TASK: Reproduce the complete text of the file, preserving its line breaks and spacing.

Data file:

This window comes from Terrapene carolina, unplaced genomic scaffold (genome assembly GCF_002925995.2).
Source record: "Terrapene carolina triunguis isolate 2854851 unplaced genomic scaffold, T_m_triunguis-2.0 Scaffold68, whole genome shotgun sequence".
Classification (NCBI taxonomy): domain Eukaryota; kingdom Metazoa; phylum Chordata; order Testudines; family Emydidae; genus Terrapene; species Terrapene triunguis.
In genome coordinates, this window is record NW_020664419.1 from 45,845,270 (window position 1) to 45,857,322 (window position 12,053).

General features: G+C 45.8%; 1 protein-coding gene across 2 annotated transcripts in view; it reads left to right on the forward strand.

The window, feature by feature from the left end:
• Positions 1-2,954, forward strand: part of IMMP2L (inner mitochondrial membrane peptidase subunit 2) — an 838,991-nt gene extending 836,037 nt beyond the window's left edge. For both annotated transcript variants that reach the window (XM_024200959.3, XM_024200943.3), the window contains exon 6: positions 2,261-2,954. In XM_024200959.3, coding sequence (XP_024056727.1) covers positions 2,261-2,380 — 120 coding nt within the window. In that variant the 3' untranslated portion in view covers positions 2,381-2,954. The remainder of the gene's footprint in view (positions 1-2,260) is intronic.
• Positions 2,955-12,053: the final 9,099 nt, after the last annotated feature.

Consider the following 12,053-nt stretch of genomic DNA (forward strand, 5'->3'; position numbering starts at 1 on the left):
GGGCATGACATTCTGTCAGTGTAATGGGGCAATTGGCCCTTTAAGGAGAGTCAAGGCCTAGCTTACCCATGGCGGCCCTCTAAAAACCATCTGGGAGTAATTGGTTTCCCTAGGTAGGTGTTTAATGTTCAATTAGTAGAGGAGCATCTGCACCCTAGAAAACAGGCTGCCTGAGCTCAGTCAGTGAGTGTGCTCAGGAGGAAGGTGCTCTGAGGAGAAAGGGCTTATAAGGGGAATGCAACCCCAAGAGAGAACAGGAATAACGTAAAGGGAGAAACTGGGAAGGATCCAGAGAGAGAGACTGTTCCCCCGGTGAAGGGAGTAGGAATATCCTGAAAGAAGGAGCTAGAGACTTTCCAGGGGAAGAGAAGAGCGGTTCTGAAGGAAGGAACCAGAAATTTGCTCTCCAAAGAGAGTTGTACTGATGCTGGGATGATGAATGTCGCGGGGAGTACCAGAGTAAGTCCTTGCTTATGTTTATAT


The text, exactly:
This window comes from Terrapene carolina, unplaced genomic scaffold (genome assembly GCF_002925995.2).
Source record: "Terrapene carolina triunguis isolate 2854851 unplaced genomic scaffold, T_m_triunguis-2.0 Scaffold68, whole genome shotgun sequence".
Classification (NCBI taxonomy): domain Eukaryota; kingdom Metazoa; phylum Chordata; order Testudines; family Emydidae; genus Terrapene; species Terrapene triunguis.
In genome coordinates, this window is record NW_020664419.1 from 45,845,270 (window position 1) to 45,857,322 (window position 12,053).

General features: G+C 45.8%; 1 protein-coding gene across 2 annotated transcripts in view; it reads left to right on the forward strand.

The window, feature by feature from the left end:
• Positions 1-2,954, forward strand: part of IMMP2L (inner mitochondrial membrane peptidase subunit 2) — an 838,991-nt gene extending 836,037 nt beyond the window's left edge. For both annotated transcript variants that reach the window (XM_024200959.3, XM_024200943.3), the window contains exon 6: positions 2,261-2,954. In XM_024200959.3, coding sequence (XP_024056727.1) covers positions 2,261-2,380 — 120 coding nt within the window. In that variant the 3' untranslated portion in view covers positions 2,381-2,954. The remainder of the gene's footprint in view (positions 1-2,260) is intronic.
• Positions 2,955-12,053: the final 9,099 nt, after the last annotated feature.

Consider the following 12,053-nt stretch of genomic DNA (forward strand, 5'->3'; position numbering starts at 1 on the left):
GGGCATGACATTCTGTCAGTGTAATGGGGCAATTGGCCCTTTAAGGAGAGTCAAGGCCTAGCTTACCCATGGCGGCCCTCTAAAAACCATCTGGGAGTAATTGGTTTCCCTAGGTAGGTGTTTAATGTTCAATTAGTAGAGGAGCATCTGCACCCTAGAAAACAGGCTGCCTGAGCTCAGTCAGTGAGTGTGCTCAGGAGGAAGGTGCTCTGAGGAGAAAGGGCTTATAAGGGGAATGCAACCCCAAGAGAGAACAGGAATAACGTAAAGGGAGAAACTGGGAAGGATCCAGAGAGAGAGACTGTTCCCCCGGTGAAGGGAGTAGGAATATCCTGAAAGAAGGAGCTAGAGACTTTCCAGGGGAAGAGAAGAGCGGTTCTGAAGGAAGGAACCAGAAATTTGCTCTCCAAAGAGAGTTGTACTGATGCTGGGATGATGAATGTCGCGGGGAGTACCAGAGTAAGTCCTTGCTTATGTTTATAT